Mary Lyon (1797-1849) of Buckland, Massachusetts once wrote, “When you choose your fields of labor, go where nobody else is willing to go”.
Mary Lyon was the founder of one of the first colleges for women in the United States. She chartered Mount Holyoke Female Seminary in 1837, now known as Mount Holyoke College, and opened its doors to the first 80 female students who desired a more challenging curriculum of science and mathematics. She required the students from all ethnic backgrounds and economic resources to engage in chores and upkeep at the college to keep the cost of tuition at a reasonable rate. Her student body quickly grew and in 1843 she wrote the book A Missionary Offering which challenged the educational community to develop other college resources for women, which subsequently encouraged the opening of Wellesley and Smith Colleges. Poet Emily Dickinson, playwright Wendy Wasserstein, Virginia Apgar (developed the “Apgar score” for newborn infants), Francis Perkins (first woman to be appointed to the presidential cabinet), and Gloria Johnson-Powell (first Black woman to tenure at Harvard Medical School) are some of the fruits of her labor. Her roots grew from a small 100 acre farm in Massachusetts, where she and her siblings tended to the day-to-day operations of subsistence farming. Her first educational job was as an untrained teacher at the age of 17 in a local town in Massachusetts and she quickly realized that to grow as a professional teacher she would need more education. After enrolling in Sanderson Academy in Ashfield, her interests grew in the study of the sciences. After completing her education there she quickly realized her goal of desiring to share her experiences with other disadvantaged women in the turbulent times of the post-Civil War United States.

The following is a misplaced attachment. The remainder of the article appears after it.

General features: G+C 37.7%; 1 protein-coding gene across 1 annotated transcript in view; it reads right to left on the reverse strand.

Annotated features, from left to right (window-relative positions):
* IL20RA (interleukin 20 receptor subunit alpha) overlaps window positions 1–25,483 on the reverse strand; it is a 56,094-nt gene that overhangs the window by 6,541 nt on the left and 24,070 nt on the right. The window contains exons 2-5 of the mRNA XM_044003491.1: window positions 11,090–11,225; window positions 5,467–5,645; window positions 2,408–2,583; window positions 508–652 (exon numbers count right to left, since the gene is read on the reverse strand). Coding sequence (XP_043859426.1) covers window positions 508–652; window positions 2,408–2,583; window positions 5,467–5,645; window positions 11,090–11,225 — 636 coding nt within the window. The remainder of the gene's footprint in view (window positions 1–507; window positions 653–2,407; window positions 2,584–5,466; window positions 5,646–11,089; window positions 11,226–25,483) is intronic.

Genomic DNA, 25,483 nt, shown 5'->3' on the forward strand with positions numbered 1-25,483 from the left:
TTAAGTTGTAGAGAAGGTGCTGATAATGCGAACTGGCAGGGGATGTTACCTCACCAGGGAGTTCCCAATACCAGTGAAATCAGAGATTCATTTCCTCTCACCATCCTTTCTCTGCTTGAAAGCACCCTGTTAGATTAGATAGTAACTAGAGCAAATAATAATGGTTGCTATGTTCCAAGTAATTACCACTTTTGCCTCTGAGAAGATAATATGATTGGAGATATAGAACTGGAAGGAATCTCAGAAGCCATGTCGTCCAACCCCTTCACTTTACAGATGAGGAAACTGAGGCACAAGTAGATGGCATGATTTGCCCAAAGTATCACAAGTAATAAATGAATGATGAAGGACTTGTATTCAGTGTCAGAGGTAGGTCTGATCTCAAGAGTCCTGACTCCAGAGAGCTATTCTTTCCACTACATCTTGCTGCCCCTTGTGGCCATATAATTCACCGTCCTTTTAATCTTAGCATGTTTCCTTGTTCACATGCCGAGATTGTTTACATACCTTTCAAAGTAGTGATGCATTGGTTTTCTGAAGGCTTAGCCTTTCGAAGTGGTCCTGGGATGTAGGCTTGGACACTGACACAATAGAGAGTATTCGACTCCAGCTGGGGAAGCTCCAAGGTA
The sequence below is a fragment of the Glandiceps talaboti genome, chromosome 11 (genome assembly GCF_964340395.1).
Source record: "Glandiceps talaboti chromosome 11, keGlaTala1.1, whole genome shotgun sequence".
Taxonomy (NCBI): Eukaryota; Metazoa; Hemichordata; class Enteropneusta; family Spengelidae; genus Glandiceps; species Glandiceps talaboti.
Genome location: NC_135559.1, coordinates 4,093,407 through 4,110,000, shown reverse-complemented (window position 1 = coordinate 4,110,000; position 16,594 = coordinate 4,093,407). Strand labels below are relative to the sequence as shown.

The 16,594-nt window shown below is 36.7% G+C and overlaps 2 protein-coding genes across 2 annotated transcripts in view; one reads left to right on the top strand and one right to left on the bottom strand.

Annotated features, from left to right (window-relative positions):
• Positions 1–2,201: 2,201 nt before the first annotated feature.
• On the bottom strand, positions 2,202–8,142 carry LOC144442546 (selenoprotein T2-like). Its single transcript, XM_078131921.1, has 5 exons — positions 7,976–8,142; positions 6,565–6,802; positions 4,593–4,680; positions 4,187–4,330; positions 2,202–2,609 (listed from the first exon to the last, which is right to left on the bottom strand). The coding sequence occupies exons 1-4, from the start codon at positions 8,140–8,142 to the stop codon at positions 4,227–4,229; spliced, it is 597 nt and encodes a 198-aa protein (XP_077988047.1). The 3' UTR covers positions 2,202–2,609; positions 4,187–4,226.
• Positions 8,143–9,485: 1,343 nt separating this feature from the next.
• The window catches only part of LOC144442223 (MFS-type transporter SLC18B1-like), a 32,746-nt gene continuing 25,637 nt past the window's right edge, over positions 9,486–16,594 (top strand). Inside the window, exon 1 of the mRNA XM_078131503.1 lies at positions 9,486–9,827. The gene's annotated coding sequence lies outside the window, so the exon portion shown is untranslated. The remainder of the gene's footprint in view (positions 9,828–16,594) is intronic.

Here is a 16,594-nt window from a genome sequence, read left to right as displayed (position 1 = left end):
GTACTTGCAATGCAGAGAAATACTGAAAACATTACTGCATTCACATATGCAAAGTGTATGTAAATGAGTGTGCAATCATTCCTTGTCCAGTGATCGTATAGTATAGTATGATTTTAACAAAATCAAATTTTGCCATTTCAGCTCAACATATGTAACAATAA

One could learn a few lessons from this woman’s endeavors. I find it intriguing that her first lessons came from farming such as the planting, growing, tending, and reaping of plants for food and materials. One can only speculate on her specific family farm chores, but recognizing my own experiences observing how a family farm operated in central Illinois in the 1970’s, I can draw some reasonable conclusions on how these tasks must have impacted her own upbringing.
- For some to grow and prosper, others must be sacrificed. When small seeds, such as carrots, are planted in a neat little row they are often too small to pick out individually. So a gardener will plant the seeds in a haphazard way down a little 1/4″ deep row, then cover gently with a little of soil, to protect the seeds during their initial watering and emergence a few days to weeks away. When the primary leaves pop up there will be way too many seedlings to logically grow into carrots. If a gardener does not thin them out, they will compete with each other for resources and water and sunlight, crowding each other, potentially all dying off and never growing into beautiful sweet tender carrots. Additionally if they are not thinned enough, perhaps feeling remorseful about the “taking of a life”, they will still be too spindly and overcrowded to grow into plump nice little salad offerings. Buddhism only goes so far.